I board the same bus I boarded this morning
and see the same driver from the earlier journey.
Our eyes meet; he remembers me too.
When I exit, I feel abandoned by the driver
I know from many early-morning journeys
to my daughter’s school in northwest London.
Why do I feel the driver has abandoned me?
Has an imagined intimacy developed?
At my daughter’s school in northwest London
were the usual mums and dads I greet
with an imagined sense of intimacy
that has nothing to do with friendship.
Among the many mums and dads I greeted
with politeness, or something like fondness
having nothing at all to do with friendship,
were business people and psychoanalysts.
Out of politeness or something like fondness,
I do not ask the driver why he left me.
He’s not in the business of psychoanalysis;
it’s not his job to say I miss my daughter,
that it was a loss when my daughter left
my body, when I met her eyes after the birth.
It’s not his place to say I’m losing my daughter.
I exit the same bus I boarded this morning.
Jesus with Cigarette
Michael said there was a painting of Jesus
smoking a cigarette, maybe by Giotto, in Rome.
I had never been to Rome but there I was
and it could have been Peckham, which has a garage
sometimes used for installations. Nowhere
could I find this old-master Jesus with cigarette. I rang
Michael, a smoker, to say I could not find the Jesus.
He laughed. Gabriel, a former smoker, was next to me
and also laughed. Gabriel said, Michael was pulling
your leg! Michael said, We are Jesus. You are the painter.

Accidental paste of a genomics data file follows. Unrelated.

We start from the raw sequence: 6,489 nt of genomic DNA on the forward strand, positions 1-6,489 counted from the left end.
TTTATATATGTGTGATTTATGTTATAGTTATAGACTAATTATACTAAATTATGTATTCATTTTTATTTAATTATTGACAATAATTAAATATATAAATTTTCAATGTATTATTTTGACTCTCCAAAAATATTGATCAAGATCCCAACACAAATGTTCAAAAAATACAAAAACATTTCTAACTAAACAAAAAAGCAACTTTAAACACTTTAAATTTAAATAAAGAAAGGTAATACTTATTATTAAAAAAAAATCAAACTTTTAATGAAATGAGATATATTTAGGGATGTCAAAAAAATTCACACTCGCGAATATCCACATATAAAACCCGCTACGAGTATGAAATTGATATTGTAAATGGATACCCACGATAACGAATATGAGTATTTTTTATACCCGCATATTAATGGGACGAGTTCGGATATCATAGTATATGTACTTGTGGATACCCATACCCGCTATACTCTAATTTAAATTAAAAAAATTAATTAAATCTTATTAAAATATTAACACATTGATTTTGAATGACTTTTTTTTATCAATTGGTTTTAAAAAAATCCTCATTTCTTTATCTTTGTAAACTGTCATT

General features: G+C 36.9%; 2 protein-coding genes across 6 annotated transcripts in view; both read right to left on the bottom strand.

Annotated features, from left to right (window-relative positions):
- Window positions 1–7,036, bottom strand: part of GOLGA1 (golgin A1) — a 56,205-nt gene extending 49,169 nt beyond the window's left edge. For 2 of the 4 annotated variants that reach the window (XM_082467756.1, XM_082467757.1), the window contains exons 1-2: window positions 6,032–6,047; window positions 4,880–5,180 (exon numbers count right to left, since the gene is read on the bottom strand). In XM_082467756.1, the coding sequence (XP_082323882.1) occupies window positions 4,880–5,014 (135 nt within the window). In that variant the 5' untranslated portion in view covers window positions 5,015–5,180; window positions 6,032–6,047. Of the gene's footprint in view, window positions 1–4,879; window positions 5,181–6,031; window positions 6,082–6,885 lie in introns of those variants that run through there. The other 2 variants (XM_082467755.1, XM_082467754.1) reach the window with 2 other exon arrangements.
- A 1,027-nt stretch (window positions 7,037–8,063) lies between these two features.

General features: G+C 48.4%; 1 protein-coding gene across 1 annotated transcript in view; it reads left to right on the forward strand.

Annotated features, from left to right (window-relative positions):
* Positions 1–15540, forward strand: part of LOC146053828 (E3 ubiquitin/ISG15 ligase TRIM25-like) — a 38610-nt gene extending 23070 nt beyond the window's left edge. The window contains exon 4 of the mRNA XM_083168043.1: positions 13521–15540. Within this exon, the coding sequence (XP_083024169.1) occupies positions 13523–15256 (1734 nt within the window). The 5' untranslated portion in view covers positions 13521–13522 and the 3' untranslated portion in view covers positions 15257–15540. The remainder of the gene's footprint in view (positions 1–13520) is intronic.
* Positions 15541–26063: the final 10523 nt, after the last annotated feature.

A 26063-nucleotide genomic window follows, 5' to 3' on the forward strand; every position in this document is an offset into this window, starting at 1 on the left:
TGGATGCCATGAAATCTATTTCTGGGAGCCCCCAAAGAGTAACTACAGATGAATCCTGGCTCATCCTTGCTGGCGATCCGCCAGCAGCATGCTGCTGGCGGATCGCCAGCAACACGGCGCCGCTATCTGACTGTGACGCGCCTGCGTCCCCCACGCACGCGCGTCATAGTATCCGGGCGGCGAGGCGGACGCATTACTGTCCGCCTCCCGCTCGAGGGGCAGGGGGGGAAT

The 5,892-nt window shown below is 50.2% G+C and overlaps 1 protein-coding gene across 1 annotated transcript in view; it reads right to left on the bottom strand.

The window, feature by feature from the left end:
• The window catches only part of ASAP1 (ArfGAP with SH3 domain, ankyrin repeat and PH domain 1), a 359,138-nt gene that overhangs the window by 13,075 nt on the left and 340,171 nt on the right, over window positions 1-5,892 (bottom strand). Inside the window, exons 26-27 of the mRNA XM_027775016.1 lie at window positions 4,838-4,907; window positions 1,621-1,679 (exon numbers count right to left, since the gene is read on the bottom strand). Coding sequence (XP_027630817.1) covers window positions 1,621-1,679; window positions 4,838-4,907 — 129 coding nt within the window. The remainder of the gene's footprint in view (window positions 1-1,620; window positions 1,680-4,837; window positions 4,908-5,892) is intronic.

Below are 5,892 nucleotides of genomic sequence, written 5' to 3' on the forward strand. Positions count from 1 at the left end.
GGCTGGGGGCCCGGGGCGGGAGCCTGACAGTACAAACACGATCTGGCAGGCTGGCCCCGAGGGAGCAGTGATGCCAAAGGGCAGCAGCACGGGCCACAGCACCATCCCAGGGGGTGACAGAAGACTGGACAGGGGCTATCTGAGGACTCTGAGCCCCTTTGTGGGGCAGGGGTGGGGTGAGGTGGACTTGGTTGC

Kathryn Maris is an American poet (of Greek descent) in London. These poems are borrowed from her third and most recent collection of poetry, The House with Only an Attic and a Basement (Penguin Books, 2018), one that the British poet Daljit Nagra says is ‘the funniest book I’ve read in years.’
School Run, the first poem here, is a pantoum, and was commissioned by poet Carolyn Jess-Cooke, who arranged a Writing Motherhood tour around the UK and subsequently edited a diverse anthology of motherhood poetry which included—among more ‘conventional’ states of motherhood—stillbirth, infertility and other forms of loss. When asked about it, Kathryn says that, in her poems, she endeavours to ‘access the unspeakable, the thing that no one wants to acknowledge.’ She says that, for her, ‘the ‘unspeakable’ about motherhood is that, around its joys, there is a constant procession of loss. These losses are so inevitable and quotidian as to resemble a school-run bus journey, an activity that is imbued with loss because, for years, it seems like a Sisyphean chore but at the same time you know it’s only temporary—and indeed one day your child grows up and can get [themselves] to school. For me, motherhood highlights the ephemerality of other aspects of life, the daily ‘loss’ involved in being alive.’
The second poem, Jesus with Cigarette, did appear online several years ago, in tender (six; April 2015); ‘it,’ Kathryn says, ‘flatly recounts a dream, as though you were just telling someone about [it]. I avoided ‘versifying’ it as one of my first experiments in ‘found’ poetry. The two main characters in the ‘real’ dream were in fact not in the angels Michael and Gabriel, but a British poet and an Irish poet—both of whom I look up to. I changed them into angels for the poem.’
Jayant also wrote a very short review of Kathryn’s latest collection, The House with Only an Attic and a Basement; find it here!
• Author photo by Marion Ettlinger; bookshot by Jayant Kashyap.
Go back to Issue 02.